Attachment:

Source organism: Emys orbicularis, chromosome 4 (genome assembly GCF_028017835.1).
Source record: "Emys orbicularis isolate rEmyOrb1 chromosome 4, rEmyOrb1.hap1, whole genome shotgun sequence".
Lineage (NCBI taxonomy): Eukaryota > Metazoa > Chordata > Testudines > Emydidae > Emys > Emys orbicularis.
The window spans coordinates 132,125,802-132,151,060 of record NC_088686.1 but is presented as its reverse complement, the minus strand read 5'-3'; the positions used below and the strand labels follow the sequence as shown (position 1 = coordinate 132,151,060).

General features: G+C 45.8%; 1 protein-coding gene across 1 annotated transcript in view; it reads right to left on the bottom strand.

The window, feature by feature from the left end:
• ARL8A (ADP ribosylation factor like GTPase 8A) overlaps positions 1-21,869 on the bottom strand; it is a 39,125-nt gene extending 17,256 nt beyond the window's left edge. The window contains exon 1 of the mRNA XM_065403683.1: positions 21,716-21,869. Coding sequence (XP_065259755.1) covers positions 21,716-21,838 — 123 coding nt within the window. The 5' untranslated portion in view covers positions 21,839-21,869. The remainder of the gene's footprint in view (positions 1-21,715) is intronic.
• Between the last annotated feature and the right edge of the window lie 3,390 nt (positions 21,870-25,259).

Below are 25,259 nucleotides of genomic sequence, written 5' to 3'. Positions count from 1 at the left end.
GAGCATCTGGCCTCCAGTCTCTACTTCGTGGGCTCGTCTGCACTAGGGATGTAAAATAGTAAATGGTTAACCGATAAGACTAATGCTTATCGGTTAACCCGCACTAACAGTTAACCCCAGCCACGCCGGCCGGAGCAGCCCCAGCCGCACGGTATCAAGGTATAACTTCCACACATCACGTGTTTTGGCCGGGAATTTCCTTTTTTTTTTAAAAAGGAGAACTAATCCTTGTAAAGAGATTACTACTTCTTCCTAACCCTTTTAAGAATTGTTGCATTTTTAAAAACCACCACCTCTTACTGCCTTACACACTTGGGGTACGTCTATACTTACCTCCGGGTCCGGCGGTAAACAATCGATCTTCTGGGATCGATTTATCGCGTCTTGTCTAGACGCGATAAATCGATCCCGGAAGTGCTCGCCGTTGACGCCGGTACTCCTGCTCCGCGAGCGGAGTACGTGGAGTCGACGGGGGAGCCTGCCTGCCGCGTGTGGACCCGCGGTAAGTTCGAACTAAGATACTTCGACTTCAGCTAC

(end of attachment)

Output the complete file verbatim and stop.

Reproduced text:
Source organism: Emys orbicularis, chromosome 4 (genome assembly GCF_028017835.1).
Source record: "Emys orbicularis isolate rEmyOrb1 chromosome 4, rEmyOrb1.hap1, whole genome shotgun sequence".
Lineage (NCBI taxonomy): Eukaryota > Metazoa > Chordata > Testudines > Emydidae > Emys > Emys orbicularis.
The window spans coordinates 132,125,802-132,151,060 of record NC_088686.1 but is presented as its reverse complement, the minus strand read 5'-3'; the positions used below and the strand labels follow the sequence as shown (position 1 = coordinate 132,151,060).

General features: G+C 45.8%; 1 protein-coding gene across 1 annotated transcript in view; it reads right to left on the bottom strand.

The window, feature by feature from the left end:
• ARL8A (ADP ribosylation factor like GTPase 8A) overlaps positions 1-21,869 on the bottom strand; it is a 39,125-nt gene extending 17,256 nt beyond the window's left edge. The window contains exon 1 of the mRNA XM_065403683.1: positions 21,716-21,869. Coding sequence (XP_065259755.1) covers positions 21,716-21,838 — 123 coding nt within the window. The 5' untranslated portion in view covers positions 21,839-21,869. The remainder of the gene's footprint in view (positions 1-21,715) is intronic.
• Between the last annotated feature and the right edge of the window lie 3,390 nt (positions 21,870-25,259).

Below are 25,259 nucleotides of genomic sequence, written 5' to 3'. Positions count from 1 at the left end.
GAGCATCTGGCCTCCAGTCTCTACTTCGTGGGCTCGTCTGCACTAGGGATGTAAAATAGTAAATGGTTAACCGATAAGACTAATGCTTATCGGTTAACCCGCACTAACAGTTAACCCCAGCCACGCCGGCCGGAGCAGCCCCAGCCGCACGGTATCAAGGTATAACTTCCACACATCACGTGTTTTGGCCGGGAATTTCCTTTTTTTTTTAAAAAGGAGAACTAATCCTTGTAAAGAGATTACTACTTCTTCCTAACCCTTTTAAGAATTGTTGCATTTTTAAAAACCACCACCTCTTACTGCCTTACACACTTGGGGTACGTCTATACTTACCTCCGGGTCCGGCGGTAAACAATCGATCTTCTGGGATCGATTTATCGCGTCTTGTCTAGACGCGATAAATCGATCCCGGAAGTGCTCGCCGTTGACGCCGGTACTCCTGCTCCGCGAGCGGAGTACGTGGAGTCGACGGGGGAGCCTGCCTGCCGCGTGTGGACCCGCGGTAAGTTCGAACTAAGATACTTCGACTTCAGCTAC